where did last names come from?

did someone just decide like 3498752348 years ago "hey, i want to have a last name, i'll call myself Bob Saget"?

*bob saget was the first name that came to mind ._.

this obviously came out of boredom....

and i wish there was a category for curiosity...

im sure i placed this wrongly.

but some of you philosophists may know this answer?

9 Answers

  • Anonymous
    1 decade ago
    Favorite Answer

    In earlier times your last name was usually just your trade, for example "Harry the Blacksmith" would just become "Harry Smith." Last names were originally just a way of distinguishing certain people. Other last names like "Williamson" come from "son of William," Jake O'Riley means "jake, son of Riley."

  • Linda
    Lv 4
    4 years ago

    In Europe it was mostly Napoleon who brought it into common use. The French Empire (thus Napoleon) maintained a very thorough administration largely to keep fresh and steady supply of men for their army/military. So they needed a way to identify them and register them... So a lot of the nations that were conquered by Napoleon (virtually all of us) adopted their system. That's why a lot of people are called 'Janszoon' or 'Johansson' (translation: "John's Son" (or Johnson)). My surname is Salomons - it's a Jewish surname. I think they used surnames quite early on. I know King Solomon comes from that story, about the baby and two mothers, so I guess they named themselves after that?

  • 1 decade ago

    last names originated by location or profession.

    someone like a miller, or a smith...had jobs as such.

    and others may have been someone from somewhere. Like maybe, Bob's ancestors came from the town of Saget or something.

  • 1 decade ago

    well i aint no phlolgist or watever i just saw that stewie picture and came.... um but i think i know how we got them.... im not sure but i think it was a while back like wen england came to america.... well i think there last name had to do with their job.... u know how there was a lot of black smiths and now a days a lot of people have the last name Smith.... thats probably cuz there anscester was a black smith or something.... sorry i dont know this stuff very well im only 13 its just something i heard in class!!!!

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  • 1 decade ago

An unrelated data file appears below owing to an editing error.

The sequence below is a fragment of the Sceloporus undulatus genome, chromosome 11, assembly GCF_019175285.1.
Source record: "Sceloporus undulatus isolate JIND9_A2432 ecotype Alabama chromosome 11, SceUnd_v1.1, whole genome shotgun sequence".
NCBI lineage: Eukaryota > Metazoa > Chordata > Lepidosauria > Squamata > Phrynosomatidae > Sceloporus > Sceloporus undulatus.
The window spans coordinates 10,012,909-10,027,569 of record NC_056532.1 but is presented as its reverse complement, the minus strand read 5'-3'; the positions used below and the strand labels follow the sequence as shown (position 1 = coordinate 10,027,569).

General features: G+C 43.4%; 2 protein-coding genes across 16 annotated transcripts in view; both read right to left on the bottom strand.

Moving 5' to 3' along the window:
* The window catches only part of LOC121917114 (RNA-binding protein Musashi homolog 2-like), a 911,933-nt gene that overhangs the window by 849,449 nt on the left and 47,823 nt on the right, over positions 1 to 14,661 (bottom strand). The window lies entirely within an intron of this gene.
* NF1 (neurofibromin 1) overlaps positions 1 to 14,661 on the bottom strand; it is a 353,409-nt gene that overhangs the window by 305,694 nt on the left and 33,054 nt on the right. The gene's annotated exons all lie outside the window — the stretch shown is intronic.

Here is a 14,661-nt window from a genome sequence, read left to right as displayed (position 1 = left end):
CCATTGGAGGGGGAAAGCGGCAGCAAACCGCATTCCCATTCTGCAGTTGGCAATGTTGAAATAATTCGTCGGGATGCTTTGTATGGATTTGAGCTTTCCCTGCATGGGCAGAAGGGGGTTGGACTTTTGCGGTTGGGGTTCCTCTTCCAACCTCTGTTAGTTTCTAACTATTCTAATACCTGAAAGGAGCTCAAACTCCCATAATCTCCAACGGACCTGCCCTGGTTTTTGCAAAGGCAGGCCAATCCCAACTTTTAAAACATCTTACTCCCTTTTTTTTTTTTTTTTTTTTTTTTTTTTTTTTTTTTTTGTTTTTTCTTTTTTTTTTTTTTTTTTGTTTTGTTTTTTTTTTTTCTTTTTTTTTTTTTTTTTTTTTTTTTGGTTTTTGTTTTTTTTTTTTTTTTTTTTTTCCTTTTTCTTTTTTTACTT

i actually know this answer...

    Up until about 500 years ago, most people didnt have second names, but when the populatuion was growing, ppl were runnig out of names, so instead of saying, im going to johs house, theyd say john, who is small or whatever, so small would become that second name!

    and that happened with all the opther names we have...

  • 1 decade ago

    They came from many sources.

    Some names reflect birthplaces, such as Kerry, Shannon, and De Gaulle

    Some names come from professions, such as Smith, Schmidt, Miller, and Creelman

    Some names come from relatives, such as McNeil, MacBeth, and Jacobson.

  • Anonymous
    1 decade ago

    Some from a profession(like plumber, miller, cook etc) or area (London, Hogg)

    Or like McGregor, MacFarlane, McFergus, all mean "son of" so like McGregor would be "son of Gregor" or even by the profession or honored name "McGuirk" meaning "son of knife." these names vary between the Scottish and Irish.

    *i like ur icon btw* ^_^

  • Naguru
    Lv 7
    1 decade ago

    It generally denotes the ancestral place or ancestral profession, ancestral qualification.

    Source(s): own
  • Anonymous
    1 decade ago

    they came from racism/ prejudism. one group of people that looked similar decided i want my people to have this "emblem" and that was the first last name. as these tribes got larger, individual families wanted to distiguish themselves, and chose other "emblems" or last names

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